"Criticism, faultfinding, evil speaking—these are of the spirit of our day. From many directions we are told that nowhere is there a man of integrity holding political office. Businessmen are crooks. Utilities are out to rob you. Everywhere is heard the snide remark, the sarcastic gibe, the cutting down of associates. Sadly, these are too often the essence of our conversation. In our homes, wives weep and children finally give up under the barrage of criticism leveled by husbands and fathers. Criticism is the forerunner of divorce, the cultivator of rebellion, sometimes a catalyst that leads to failure. In the Church it sows the seed of inactivity and finally apostasy.
"I am asking that we stop seeking out the storms and enjoy more fully the sunlight. I am suggesting that as we go through life we “accentuate the positive.” I am asking that we look a little deeper for the good, that we still voices of insult and sarcasm, that we more generously compliment virtue and effort. I am not asking that all criticism be silenced. Growth comes of correction. Strength comes of repentance. Wise is the man who can acknowledge mistakes pointed out by others and change his course.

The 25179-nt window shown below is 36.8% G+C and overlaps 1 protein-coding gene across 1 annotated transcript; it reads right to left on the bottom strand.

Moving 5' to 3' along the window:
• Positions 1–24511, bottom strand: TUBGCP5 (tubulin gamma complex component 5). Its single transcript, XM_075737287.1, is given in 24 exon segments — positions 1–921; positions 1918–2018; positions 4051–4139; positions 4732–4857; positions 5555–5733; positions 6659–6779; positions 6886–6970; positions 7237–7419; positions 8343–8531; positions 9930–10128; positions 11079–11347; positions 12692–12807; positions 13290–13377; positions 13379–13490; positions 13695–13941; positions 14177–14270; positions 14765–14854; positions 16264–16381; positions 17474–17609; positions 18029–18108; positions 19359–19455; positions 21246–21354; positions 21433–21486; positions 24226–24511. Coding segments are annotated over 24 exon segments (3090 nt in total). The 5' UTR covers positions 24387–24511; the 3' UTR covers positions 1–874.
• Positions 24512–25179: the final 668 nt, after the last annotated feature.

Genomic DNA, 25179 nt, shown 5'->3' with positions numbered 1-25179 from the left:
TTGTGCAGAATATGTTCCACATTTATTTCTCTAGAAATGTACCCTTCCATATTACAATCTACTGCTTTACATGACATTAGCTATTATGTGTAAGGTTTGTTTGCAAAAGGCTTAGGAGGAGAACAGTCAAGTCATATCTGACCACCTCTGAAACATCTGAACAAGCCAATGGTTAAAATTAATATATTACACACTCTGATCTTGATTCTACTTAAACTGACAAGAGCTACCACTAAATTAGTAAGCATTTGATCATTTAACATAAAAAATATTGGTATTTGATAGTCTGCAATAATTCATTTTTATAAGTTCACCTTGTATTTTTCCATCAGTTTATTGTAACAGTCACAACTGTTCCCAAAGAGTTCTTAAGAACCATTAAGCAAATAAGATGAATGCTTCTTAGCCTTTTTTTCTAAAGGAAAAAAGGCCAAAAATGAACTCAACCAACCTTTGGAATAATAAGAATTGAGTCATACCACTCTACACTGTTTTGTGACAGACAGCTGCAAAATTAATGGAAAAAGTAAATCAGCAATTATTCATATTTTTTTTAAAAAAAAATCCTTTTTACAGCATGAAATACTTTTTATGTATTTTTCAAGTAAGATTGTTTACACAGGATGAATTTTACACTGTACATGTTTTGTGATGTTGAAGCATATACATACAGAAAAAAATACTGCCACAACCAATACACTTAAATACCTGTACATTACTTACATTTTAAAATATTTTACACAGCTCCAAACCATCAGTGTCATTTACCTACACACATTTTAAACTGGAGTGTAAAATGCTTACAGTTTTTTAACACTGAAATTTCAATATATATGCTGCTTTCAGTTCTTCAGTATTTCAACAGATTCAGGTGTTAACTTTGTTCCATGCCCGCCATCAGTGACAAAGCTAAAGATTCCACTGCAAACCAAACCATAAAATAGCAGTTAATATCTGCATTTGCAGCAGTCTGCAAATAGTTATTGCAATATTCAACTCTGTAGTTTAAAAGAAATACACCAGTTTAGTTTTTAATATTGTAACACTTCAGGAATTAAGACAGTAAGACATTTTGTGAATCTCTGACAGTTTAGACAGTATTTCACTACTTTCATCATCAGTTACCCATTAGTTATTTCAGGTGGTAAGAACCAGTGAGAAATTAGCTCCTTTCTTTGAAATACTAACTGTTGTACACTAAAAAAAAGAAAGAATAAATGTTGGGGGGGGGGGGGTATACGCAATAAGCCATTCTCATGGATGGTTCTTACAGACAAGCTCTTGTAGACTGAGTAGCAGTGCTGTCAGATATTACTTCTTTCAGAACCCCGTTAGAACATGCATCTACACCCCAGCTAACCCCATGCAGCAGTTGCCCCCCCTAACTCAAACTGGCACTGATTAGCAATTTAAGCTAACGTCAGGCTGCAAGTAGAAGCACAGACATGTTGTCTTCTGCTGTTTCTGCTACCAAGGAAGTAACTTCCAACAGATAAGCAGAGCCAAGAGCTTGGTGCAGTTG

"What I am suggesting is that each of us turn from the negativism that so permeates our society and look for the remarkable good among those with whom we associate, that we speak of one another’s virtues more than we speak of one another’s faults, that optimism replace pessimism, that our faith exceed our fears. When I was a young man and was prone to speak critically, my father would say: “Cynics do not contribute, skeptics do not create, doubters do not achieve.” "
- President Gordon B. Hinckley, First Counselor in the First Presidency, "The Continuing Pursuit of Truth," Ensign, April 1986. "This is an edited version of a talk President Hinckley delivered 18 June 1983 at the BYU—Hawaii commencement exercises."